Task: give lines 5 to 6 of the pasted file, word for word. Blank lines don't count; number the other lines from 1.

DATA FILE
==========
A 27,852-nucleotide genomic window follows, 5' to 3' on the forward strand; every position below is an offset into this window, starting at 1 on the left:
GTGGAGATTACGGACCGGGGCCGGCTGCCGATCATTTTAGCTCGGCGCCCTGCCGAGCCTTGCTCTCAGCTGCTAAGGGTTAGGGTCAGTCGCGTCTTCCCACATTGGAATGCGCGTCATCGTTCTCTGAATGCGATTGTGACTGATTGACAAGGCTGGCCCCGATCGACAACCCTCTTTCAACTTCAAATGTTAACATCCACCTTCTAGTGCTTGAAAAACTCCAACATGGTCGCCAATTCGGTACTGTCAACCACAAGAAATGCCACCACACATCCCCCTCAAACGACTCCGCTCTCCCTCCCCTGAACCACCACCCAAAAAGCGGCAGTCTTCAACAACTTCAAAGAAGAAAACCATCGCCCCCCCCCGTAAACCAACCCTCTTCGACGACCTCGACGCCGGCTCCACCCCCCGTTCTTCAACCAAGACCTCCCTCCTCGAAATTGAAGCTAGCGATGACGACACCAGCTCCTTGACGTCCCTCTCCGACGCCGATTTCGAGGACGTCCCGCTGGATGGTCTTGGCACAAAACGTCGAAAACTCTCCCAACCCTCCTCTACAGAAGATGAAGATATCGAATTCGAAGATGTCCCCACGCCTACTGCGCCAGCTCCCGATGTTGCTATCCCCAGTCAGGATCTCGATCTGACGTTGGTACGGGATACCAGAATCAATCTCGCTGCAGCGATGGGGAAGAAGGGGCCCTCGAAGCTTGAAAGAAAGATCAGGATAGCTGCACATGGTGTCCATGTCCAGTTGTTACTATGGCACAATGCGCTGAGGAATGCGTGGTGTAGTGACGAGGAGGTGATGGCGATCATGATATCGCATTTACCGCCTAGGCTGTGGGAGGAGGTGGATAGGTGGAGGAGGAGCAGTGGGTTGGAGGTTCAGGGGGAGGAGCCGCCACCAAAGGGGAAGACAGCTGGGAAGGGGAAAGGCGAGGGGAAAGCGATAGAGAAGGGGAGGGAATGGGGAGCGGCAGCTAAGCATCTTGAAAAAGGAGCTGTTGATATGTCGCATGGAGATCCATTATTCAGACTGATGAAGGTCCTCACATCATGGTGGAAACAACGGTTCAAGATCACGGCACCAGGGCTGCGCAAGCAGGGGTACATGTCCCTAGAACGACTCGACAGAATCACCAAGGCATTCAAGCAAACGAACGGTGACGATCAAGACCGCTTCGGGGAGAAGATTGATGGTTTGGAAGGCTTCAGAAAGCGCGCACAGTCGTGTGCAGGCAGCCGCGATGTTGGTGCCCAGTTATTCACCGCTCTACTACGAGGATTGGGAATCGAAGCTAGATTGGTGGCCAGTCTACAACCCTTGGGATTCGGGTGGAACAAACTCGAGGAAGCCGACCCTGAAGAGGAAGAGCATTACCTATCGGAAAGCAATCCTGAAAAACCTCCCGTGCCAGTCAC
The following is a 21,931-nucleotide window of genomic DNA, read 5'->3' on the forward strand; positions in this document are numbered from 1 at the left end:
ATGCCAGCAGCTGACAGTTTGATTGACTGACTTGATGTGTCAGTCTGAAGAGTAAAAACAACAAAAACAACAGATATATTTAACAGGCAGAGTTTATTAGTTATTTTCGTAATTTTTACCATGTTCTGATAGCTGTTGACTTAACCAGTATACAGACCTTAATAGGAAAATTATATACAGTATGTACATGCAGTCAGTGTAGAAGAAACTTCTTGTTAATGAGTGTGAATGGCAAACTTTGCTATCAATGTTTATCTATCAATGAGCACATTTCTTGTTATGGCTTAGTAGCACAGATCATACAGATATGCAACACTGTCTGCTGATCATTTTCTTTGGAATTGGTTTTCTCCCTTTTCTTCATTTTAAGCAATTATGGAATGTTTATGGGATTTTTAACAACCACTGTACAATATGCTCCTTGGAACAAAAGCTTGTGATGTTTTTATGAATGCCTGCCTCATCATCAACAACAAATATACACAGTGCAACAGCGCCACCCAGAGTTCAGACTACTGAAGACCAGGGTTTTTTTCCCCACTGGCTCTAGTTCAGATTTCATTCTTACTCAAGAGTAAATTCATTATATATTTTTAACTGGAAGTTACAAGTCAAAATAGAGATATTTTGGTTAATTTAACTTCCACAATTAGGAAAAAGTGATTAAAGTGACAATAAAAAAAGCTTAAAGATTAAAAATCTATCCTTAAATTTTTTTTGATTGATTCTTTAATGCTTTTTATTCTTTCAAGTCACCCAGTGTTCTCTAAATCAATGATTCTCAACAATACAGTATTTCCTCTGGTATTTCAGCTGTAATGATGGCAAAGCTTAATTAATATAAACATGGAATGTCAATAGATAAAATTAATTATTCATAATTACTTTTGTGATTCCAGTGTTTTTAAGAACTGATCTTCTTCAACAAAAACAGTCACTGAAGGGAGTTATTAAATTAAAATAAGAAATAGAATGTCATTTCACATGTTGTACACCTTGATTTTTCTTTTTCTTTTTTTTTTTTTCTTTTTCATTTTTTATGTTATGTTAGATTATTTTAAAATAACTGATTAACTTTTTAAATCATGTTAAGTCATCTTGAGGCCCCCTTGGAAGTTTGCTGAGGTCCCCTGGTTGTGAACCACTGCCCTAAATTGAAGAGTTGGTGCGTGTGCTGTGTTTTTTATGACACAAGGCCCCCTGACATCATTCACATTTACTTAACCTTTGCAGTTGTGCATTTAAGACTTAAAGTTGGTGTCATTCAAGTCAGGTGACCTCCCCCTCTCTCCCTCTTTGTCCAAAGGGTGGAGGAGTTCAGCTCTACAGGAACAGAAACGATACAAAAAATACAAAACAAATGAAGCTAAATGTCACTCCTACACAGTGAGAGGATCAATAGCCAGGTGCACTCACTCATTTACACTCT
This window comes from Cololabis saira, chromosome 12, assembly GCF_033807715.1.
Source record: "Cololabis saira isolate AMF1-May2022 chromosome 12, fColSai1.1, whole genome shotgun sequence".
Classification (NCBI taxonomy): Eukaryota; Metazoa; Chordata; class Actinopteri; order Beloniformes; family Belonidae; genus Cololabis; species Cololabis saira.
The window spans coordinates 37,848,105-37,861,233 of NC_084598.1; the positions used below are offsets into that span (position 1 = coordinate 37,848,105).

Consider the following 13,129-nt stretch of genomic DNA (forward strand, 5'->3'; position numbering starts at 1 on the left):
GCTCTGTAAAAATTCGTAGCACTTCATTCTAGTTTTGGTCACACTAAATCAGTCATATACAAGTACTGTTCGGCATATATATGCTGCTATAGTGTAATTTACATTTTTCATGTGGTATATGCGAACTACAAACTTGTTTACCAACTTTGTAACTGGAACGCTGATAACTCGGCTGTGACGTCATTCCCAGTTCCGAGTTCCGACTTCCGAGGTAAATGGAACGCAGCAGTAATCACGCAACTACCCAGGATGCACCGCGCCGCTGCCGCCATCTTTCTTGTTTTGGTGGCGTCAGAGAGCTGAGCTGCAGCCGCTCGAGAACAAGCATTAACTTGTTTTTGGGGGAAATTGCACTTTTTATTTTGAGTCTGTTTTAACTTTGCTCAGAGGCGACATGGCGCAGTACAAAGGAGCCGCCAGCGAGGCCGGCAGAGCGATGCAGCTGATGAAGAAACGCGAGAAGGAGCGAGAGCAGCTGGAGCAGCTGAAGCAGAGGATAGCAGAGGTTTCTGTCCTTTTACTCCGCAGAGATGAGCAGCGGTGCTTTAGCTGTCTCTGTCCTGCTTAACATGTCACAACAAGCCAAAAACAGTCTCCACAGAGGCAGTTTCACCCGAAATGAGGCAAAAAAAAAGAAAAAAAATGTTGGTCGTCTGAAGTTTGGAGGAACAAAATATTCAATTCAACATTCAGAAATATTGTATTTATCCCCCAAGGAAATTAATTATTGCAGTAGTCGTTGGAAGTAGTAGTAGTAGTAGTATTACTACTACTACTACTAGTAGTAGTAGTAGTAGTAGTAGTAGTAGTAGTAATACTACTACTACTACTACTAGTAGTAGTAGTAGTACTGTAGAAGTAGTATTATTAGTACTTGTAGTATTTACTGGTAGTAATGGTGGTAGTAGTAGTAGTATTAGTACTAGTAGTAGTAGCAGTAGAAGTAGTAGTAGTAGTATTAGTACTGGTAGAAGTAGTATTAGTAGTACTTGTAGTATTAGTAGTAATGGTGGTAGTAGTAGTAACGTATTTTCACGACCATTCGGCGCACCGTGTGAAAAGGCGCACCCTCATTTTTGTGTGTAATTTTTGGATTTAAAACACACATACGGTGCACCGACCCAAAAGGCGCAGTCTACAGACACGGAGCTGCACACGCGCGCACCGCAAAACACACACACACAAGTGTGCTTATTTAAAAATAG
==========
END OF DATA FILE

This window comes from Cololabis saira, chromosome 12, assembly GCF_033807715.1.
Source record: "Cololabis saira isolate AMF1-May2022 chromosome 12, fColSai1.1, whole genome shotgun sequence".